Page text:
Now in regard to the difficulty of the experience, yeah…it’s certainly challenging. However, it is less of a “controller smashing” difficulty and more “trial and error.” You will die when fighting a boss, but as you learn an enemy’s tells, experiment with your equipment, and memorize the attack patterns, it becomes  easier to dismantle each foe. Each boss is unique and as a result, there will be a select amount of them that you may despise to an excessive degree as they will shatter your resolve in a single moment. If a level proves to be far too much of a struggle to overcome, Cuphead’s co-op mode is an alternative that is worth considering. I would not consider this mode to be the definitive way to play, but I would recommend that every owner of the game should give co-op a try for even just a few stages.             

The aesthetic of Cuphead is without a doubt, the main highlight of the game. It became very clear within the first hours of playing this game that Studio MDHR was fully committed to replicating the look of 1930s cartoons particularly those from Fleischer Studios. The combination of hand-drawn animation, watercolor backgrounds and the jazz and ragtime soundtrack ties this game together perfectly. The facial expressions and body gestures of the characters are charming as it fits so well with the game’s style. The style of it is executed in such an eye-catching manner to the point where just getting to a new boss or area serves as an award.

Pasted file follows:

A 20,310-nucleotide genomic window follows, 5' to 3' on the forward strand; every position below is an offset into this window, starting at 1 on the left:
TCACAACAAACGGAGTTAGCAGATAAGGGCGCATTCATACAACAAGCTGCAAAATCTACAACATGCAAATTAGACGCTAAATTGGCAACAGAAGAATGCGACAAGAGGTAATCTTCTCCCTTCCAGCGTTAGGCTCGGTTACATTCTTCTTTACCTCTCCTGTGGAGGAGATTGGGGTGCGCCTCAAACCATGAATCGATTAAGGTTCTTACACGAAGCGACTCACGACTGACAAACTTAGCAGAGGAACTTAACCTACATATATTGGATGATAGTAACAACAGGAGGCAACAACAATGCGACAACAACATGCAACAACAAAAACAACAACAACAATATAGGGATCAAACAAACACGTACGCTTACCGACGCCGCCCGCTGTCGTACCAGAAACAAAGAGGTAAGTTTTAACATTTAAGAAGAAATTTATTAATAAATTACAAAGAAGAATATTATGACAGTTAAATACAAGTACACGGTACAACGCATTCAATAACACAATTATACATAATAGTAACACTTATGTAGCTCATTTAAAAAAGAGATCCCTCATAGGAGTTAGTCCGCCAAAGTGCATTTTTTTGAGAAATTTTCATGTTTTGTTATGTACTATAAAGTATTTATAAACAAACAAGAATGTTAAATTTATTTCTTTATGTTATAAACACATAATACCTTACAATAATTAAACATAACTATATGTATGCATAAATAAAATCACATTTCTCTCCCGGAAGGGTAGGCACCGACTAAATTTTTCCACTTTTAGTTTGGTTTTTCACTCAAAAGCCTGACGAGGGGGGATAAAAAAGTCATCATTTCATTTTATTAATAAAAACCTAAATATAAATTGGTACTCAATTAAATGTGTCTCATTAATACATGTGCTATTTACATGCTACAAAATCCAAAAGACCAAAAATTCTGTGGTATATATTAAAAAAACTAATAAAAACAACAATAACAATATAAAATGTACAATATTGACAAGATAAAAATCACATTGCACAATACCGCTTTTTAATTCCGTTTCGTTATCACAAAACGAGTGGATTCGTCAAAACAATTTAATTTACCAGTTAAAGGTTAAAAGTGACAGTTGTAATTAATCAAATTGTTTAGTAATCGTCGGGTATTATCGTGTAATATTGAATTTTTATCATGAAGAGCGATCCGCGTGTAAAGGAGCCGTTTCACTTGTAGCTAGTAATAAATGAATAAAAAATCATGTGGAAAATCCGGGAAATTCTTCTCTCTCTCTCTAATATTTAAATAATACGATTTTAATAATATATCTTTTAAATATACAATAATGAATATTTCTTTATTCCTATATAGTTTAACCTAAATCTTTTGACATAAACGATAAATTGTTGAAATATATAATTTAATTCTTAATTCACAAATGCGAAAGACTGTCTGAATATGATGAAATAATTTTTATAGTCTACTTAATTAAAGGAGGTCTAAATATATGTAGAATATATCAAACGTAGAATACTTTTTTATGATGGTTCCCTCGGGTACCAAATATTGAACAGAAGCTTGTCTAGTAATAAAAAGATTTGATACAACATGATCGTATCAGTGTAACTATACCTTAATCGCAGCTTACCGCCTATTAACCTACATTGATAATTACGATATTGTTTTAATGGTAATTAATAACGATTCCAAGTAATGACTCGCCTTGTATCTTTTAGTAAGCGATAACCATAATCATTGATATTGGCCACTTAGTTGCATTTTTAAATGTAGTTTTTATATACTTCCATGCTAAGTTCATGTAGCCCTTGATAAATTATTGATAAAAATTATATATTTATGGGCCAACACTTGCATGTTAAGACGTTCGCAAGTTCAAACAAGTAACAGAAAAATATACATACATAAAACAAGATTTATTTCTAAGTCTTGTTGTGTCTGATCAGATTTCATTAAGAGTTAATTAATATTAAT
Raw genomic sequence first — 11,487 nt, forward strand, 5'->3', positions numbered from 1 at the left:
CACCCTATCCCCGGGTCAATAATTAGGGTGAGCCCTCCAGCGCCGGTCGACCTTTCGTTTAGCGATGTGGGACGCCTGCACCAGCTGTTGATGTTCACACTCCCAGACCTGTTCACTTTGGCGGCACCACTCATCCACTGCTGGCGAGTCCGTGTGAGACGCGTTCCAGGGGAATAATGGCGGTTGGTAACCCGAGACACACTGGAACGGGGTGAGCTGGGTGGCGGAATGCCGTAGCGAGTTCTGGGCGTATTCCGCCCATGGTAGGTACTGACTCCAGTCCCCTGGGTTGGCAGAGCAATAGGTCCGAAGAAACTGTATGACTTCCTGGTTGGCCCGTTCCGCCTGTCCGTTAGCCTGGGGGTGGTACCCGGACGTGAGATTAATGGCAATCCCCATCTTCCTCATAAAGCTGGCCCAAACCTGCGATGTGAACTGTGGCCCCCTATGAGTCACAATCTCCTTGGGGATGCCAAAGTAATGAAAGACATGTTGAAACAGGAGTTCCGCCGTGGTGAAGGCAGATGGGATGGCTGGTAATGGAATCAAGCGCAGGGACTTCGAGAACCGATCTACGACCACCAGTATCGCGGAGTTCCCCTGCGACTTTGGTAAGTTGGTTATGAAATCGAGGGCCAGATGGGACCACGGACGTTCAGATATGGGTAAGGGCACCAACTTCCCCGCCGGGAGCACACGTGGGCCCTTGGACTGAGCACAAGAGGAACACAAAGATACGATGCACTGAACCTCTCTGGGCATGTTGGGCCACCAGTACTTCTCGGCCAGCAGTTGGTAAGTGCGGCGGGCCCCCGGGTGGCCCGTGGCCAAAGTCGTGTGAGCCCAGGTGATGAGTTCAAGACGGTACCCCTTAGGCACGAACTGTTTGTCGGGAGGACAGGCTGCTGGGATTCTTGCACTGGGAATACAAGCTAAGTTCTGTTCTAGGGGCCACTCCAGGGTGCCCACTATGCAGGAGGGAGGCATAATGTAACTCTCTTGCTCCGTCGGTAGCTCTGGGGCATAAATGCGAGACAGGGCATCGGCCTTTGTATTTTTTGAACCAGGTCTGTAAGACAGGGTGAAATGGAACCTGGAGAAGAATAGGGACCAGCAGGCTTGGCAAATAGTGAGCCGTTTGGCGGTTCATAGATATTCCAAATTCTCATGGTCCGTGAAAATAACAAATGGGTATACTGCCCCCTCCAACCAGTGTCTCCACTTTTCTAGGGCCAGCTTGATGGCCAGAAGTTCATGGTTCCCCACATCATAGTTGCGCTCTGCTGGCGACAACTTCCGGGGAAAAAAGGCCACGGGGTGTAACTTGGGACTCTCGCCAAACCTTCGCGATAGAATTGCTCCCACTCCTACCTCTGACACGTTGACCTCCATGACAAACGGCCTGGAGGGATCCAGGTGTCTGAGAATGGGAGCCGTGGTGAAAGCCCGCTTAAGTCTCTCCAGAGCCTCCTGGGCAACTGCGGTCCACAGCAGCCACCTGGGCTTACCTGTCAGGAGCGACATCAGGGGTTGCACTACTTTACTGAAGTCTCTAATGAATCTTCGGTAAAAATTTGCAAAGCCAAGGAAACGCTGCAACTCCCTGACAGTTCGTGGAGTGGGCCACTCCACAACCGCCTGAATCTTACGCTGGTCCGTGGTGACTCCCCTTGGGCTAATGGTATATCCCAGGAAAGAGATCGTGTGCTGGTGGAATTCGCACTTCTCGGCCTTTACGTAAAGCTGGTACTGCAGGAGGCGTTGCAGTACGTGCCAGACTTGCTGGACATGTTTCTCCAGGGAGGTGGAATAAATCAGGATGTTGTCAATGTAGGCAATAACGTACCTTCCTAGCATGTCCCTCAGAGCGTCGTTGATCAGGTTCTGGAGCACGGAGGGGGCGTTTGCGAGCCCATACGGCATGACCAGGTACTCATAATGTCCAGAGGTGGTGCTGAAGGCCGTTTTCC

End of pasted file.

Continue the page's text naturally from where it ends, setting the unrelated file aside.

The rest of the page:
It is not the first modern game to pay homage to the 1930s era of animations since releases such as Bendy and the Ink Machine, Skullgirls and Kingdom Hearts II have all provided characters and worlds that pay tribute to the art style. However there is no contest when I say that Cuphead reproduces the feeling of this era of cartoons better than any of the other options.

It is a phenomenal tribute to a beloved time period of animation that sadly never crossed over into the gaming industry until now.

The gameplay may not be an innovation from the classic run and gun games that inspired it but despite this, the boss fights are varied enough to ensure that players have to remain focused (even if certain boss fight go overboard with projectiles or positioning). The aesthetic of the game definitely contributes to establishing memorable boss fights as well. Given the amount of time and resources that were spent in refining the design and visuals, a game such as Cuphead could use all the support that it can get.

If the style of the game interests you, give it a look. The gaming industry may not see another release as committed to style as much as this one. So do not disregard this game and hope that there will be a wave of superior releases in a similar style within the near future. It is far too soon to determine the next project that Studio MDHR will undertake. However, their passion project has obtained the attention  and adoration of an expansive audience to a extent where it is safe to assume that the creation of Cuphead was worth the hardships faced over the past seven years during the project’s development.